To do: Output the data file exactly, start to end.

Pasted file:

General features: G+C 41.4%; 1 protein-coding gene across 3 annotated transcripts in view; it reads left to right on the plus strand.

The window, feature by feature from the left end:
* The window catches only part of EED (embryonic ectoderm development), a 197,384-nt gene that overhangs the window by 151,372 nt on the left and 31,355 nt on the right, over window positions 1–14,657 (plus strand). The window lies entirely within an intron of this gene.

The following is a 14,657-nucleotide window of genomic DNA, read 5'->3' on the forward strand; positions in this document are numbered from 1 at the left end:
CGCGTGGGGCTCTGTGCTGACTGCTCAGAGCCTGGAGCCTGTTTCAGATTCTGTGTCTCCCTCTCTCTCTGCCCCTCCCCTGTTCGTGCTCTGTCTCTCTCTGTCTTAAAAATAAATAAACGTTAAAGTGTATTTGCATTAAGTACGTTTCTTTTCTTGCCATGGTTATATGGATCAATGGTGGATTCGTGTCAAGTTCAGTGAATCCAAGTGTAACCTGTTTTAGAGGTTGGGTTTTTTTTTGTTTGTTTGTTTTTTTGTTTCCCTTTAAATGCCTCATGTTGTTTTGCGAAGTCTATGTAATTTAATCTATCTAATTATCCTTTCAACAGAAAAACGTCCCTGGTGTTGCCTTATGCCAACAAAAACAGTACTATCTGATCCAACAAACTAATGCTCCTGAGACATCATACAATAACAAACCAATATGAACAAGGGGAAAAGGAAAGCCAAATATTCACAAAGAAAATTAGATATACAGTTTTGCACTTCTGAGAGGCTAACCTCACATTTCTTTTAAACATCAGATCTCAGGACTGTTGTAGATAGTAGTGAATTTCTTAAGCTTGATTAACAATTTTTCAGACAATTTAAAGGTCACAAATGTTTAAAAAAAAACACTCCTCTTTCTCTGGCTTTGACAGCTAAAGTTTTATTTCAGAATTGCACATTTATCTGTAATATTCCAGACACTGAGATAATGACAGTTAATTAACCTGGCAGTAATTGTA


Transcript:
General features: G+C 41.4%; 1 protein-coding gene across 3 annotated transcripts in view; it reads left to right on the plus strand.

The window, feature by feature from the left end:
* The window catches only part of EED (embryonic ectoderm development), a 197,384-nt gene that overhangs the window by 151,372 nt on the left and 31,355 nt on the right, over window positions 1–14,657 (plus strand). The window lies entirely within an intron of this gene.

The following is a 14,657-nucleotide window of genomic DNA, read 5'->3' on the forward strand; positions in this document are numbered from 1 at the left end:
CGCGTGGGGCTCTGTGCTGACTGCTCAGAGCCTGGAGCCTGTTTCAGATTCTGTGTCTCCCTCTCTCTCTGCCCCTCCCCTGTTCGTGCTCTGTCTCTCTCTGTCTTAAAAATAAATAAACGTTAAAGTGTATTTGCATTAAGTACGTTTCTTTTCTTGCCATGGTTATATGGATCAATGGTGGATTCGTGTCAAGTTCAGTGAATCCAAGTGTAACCTGTTTTAGAGGTTGGGTTTTTTTTTGTTTGTTTGTTTTTTTGTTTCCCTTTAAATGCCTCATGTTGTTTTGCGAAGTCTATGTAATTTAATCTATCTAATTATCCTTTCAACAGAAAAACGTCCCTGGTGTTGCCTTATGCCAACAAAAACAGTACTATCTGATCCAACAAACTAATGCTCCTGAGACATCATACAATAACAAACCAATATGAACAAGGGGAAAAGGAAAGCCAAATATTCACAAAGAAAATTAGATATACAGTTTTGCACTTCTGAGAGGCTAACCTCACATTTCTTTTAAACATCAGATCTCAGGACTGTTGTAGATAGTAGTGAATTTCTTAAGCTTGATTAACAATTTTTCAGACAATTTAAAGGTCACAAATGTTTAAAAAAAAACACTCCTCTTTCTCTGGCTTTGACAGCTAAAGTTTTATTTCAGAATTGCACATTTATCTGTAATATTCCAGACACTGAGATAATGACAGTTAATTAACCTGGCAGTAATTGTA